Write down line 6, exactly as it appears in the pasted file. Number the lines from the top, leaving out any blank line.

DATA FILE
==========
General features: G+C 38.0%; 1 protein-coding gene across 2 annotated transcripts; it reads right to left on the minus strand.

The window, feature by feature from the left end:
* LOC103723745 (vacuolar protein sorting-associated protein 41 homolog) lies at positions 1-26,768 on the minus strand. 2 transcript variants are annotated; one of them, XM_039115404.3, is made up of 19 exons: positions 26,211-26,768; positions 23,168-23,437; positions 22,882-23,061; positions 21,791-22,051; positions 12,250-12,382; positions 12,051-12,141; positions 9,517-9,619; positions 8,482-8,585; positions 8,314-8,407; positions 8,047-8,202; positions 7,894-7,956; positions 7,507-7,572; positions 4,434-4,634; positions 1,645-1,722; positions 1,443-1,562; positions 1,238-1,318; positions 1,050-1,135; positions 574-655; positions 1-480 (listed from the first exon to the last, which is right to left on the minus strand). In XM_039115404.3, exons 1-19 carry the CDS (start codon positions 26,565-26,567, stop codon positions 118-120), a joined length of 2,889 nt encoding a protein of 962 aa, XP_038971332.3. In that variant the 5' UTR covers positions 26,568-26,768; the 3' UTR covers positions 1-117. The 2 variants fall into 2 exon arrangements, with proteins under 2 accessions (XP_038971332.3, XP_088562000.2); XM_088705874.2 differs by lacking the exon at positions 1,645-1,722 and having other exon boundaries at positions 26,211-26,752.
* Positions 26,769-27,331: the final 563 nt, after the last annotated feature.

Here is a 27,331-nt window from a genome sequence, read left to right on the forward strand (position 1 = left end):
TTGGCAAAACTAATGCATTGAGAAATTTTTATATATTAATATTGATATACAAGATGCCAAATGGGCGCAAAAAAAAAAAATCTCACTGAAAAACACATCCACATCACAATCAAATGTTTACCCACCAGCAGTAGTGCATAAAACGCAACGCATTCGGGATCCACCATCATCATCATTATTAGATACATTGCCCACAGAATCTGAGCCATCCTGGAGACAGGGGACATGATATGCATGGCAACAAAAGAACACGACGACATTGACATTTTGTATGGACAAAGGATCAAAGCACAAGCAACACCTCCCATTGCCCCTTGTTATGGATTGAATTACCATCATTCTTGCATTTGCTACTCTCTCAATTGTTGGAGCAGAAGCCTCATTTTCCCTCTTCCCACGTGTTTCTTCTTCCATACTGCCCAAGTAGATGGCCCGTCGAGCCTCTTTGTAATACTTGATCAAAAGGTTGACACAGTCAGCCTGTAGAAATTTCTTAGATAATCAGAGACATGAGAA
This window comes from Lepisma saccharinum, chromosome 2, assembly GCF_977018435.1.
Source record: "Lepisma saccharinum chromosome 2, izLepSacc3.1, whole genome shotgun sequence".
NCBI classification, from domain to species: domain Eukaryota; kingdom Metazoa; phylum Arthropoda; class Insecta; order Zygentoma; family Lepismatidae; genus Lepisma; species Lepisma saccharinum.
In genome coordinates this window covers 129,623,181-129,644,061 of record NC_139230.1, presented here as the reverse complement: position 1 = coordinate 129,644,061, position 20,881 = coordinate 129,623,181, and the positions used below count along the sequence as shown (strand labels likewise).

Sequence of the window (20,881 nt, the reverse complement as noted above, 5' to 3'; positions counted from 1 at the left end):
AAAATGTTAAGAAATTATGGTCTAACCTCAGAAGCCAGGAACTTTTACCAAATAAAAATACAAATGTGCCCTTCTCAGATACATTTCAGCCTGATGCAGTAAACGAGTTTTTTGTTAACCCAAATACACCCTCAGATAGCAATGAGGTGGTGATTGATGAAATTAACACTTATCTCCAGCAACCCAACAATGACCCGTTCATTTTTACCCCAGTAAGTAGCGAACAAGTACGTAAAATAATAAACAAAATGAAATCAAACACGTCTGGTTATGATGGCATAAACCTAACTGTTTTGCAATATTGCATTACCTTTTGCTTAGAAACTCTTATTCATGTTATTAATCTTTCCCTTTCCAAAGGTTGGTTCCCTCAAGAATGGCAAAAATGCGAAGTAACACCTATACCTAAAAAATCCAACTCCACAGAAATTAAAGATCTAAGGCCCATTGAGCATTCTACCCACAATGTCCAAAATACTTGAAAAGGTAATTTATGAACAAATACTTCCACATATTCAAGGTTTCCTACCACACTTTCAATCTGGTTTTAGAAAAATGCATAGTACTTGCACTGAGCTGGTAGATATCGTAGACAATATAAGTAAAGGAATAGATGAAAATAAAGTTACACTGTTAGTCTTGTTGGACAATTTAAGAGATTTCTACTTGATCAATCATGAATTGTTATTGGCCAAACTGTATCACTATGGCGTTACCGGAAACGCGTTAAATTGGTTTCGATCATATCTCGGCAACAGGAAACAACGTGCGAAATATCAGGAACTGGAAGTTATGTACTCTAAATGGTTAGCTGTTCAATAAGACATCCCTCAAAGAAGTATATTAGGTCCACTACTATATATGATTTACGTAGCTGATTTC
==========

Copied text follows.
TTGGCAAAACTAATGCATTGAGAAATTTTTATATATTAATATTGATATACAAGATGCCAAATGGGCGCAAAAAAAAAAAATCTCACTGAAAAACACATCCACATCACAATCAAATGTTTACCCACCAGCAGTAGTGCATAAAACGCAACGCATTCGGGATCCACCATCATCATCATTATTAGATACATTGCCCACAGAATCTGAGCCATCCTGGAGACAGGGGACATGATATGCATGGCAACAAAAGAACACGACGACATTGACATTTTGTATGGACAAAGGATCAAAGCACAAGCAACACCTCCCATTGCCCCTTGTTATGGATTGAATTACCATCATTCTTGCATTTGCTACTCTCTCAATTGTTGGAGCAGAAGCCTCATTTTCCCTCTTCCCACGTGTTTCTTCTTCCATACTGCCCAAGTAGATGGCCCGTCGAGCCTCTTTGTAATACTTGATCAAAAGGTTGACACAGTCAGCCTGTAGAAATTTCTTAGATAATCAGAGACATGAGAA